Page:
Goldstein DS, Sharabi Y. Neurogenic orthostatic hypotension: a pathophysiological approach. Circulation 2009; 119 (1): 139–146.

Mathias CJ. L-dihydroxyphenylserine (Droxidopa) in the treatment of orthostatic hypotension: the European experience. Clin Auton Res 2008; 18 (Suppl 1): 25–29.

Perlmuter LC, Sarda G, Casavant V, et al. A review of orthostatic blood pressure regulation and its association with mood and cognition. Clin Auton Res 2012; 22 (2): 99–107. 

Sclater A, Alagiakrishnan K. Orthostatic hypotension: a primary care primer for assessment and treatment. Geriatrics 2004; 59 (8): 22–27.

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Patient impact of neurogenic orthostatic hypotension
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References

One study investigated the patient impact of neurogenic orthostatic hypotension (nOH) by surveying 363 patients, 90% of whom had PD, and 128 of their caregivers.[Claassen et al., 2018] The survey included questions about the sorts of symptoms experienced, the timing of the symptoms, the impact of the symptoms, and the limitations that symptoms placed on the patient.[Claassen et al., 2018] The results showed the impact that nOH has on patients’ functioning and quality of life, including impaired mobility (such as difficulty with positional changes), increased frequency of falls, and decreased ability to maintain activities of daily life.[Claassen et al., 2018]

Claassen DO, Adler CH, Hewitt LA, Gibbons C. Characterization of the symptoms of neurogenic orthostatic hypotension and their impact from a survey of patients and caregivers. BMC Neurol 2018; 18 (1): 125.

oylan LS, Messinis L. Orthostatic hypotension, cognition, and Parkinson disease: dumbing down by standing up. Neurology 2017; 88 (1): 11–12.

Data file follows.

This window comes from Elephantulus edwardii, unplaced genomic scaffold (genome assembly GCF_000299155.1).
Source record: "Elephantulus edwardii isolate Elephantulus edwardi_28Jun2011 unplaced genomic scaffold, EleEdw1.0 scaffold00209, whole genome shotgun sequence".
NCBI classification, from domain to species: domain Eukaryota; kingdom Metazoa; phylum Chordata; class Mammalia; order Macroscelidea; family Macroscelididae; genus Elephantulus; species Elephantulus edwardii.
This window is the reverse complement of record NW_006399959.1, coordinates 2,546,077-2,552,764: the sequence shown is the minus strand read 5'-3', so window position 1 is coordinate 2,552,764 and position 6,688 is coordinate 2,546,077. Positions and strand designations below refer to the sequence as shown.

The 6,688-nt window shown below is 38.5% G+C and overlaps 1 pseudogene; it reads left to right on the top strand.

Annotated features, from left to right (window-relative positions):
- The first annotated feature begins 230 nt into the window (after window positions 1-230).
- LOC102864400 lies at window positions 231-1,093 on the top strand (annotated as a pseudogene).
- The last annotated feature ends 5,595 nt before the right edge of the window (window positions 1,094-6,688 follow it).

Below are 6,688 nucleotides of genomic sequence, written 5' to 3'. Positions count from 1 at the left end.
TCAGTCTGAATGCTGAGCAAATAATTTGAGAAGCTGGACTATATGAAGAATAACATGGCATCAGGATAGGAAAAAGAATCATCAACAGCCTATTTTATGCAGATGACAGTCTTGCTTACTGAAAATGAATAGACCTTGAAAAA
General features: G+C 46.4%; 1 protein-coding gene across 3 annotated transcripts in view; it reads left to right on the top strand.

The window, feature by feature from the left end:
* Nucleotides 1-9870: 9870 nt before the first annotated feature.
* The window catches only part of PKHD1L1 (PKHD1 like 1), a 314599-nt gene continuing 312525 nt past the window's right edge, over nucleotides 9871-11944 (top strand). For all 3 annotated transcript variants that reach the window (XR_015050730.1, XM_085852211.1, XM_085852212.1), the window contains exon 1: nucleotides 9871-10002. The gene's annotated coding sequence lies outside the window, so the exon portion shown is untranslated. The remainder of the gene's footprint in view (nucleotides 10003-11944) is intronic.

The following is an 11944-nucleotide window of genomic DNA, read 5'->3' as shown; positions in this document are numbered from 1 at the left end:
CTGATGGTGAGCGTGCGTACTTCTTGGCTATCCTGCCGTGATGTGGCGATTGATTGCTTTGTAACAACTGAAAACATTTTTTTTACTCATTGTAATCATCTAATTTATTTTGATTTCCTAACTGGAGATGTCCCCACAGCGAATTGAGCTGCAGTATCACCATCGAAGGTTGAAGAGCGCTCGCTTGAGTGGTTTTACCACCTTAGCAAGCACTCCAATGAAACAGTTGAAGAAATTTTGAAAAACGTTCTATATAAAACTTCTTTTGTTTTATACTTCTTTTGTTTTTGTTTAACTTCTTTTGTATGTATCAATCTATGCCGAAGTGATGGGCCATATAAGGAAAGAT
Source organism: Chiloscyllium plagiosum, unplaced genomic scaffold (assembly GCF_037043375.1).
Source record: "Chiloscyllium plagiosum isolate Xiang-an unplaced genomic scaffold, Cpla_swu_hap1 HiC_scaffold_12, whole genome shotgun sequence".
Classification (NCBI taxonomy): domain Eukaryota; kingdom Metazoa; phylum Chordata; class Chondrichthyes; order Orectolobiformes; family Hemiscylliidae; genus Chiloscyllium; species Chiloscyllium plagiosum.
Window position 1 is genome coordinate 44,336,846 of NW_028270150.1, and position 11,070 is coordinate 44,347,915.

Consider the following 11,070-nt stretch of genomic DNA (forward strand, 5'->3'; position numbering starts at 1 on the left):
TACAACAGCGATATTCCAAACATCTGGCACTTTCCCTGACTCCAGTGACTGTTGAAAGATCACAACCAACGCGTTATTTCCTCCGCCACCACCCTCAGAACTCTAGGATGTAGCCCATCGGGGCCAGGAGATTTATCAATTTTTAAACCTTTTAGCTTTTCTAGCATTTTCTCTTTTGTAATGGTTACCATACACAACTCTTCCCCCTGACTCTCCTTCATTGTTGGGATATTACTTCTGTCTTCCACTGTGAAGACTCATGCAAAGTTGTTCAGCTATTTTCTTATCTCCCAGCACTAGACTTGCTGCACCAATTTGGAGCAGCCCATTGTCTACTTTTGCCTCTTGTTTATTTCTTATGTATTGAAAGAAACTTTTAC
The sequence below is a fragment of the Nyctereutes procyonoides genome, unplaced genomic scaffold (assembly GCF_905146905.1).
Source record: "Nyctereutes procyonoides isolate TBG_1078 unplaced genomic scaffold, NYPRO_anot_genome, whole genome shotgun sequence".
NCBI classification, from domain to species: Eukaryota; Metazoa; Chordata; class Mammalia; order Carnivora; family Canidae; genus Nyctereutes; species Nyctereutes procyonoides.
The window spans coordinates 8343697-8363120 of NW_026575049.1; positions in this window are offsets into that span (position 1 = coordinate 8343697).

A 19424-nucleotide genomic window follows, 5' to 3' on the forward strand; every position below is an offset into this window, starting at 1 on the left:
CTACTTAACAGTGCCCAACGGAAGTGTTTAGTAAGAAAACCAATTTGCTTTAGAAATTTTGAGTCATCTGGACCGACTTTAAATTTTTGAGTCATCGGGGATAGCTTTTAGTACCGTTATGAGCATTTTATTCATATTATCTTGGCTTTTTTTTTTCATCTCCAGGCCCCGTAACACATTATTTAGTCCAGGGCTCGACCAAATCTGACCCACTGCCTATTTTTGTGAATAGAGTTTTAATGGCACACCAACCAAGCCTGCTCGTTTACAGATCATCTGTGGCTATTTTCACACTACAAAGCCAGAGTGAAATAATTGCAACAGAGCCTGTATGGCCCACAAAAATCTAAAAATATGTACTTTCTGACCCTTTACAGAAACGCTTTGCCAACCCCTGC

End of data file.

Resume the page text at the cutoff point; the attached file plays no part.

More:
Centi J, Freeman R, Gibbons CH, et al. Effects of orthostatic hypotension on cognition in Parkinson disease. Neurology 2017; 88 (1): 17–24.

Goldstein DS, Sharabi Y. Neurogenic orthostatic hypotension: a pathophysiological approach. Circulation 2009; 119 (1): 139–146.

Mak MK, Pang MY. Fear of falling is independently associated with recurrent falls in patients with Parkinson’s disease: a 1-year prospective study. J Neurol 2009; 256 (10): 1689–1695. 

Maule S, Milazzo V, Maule MM, et al. Mortality and prognosis in patients with neurogenic orthostatic hypotension. Funct Neurol 2012; 27 (2): 101–106.

Merola A, Romagnolo A, Rosso M, et al. Orthostatic hypotension in Parkinson’s disease: does it matter if asymptomatic? Parkinsonism Relat Disord 2016; 33: 65–71.

Palma JA, Kaufmann H. Treatment of autonomic dysfunction in Parkinson disease and other synucleinopathies. Mov Disord 2018; 33 (3): 372–390. 

Perlmuter LC, Sarda G, Casavant V, et al. A review of orthostatic blood pressure regulation and its association with mood and cognition. Clin Auton Res 2012; 22 (2): 99–107.

Sclater A, Alagiakrishnan K. Orthostatic hypotension: a primary care primer for assessment and treatment. Geriatrics 2004; 59 (8): 22–27.

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Falls and fear of falling in patients with Parkinson’s disease
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References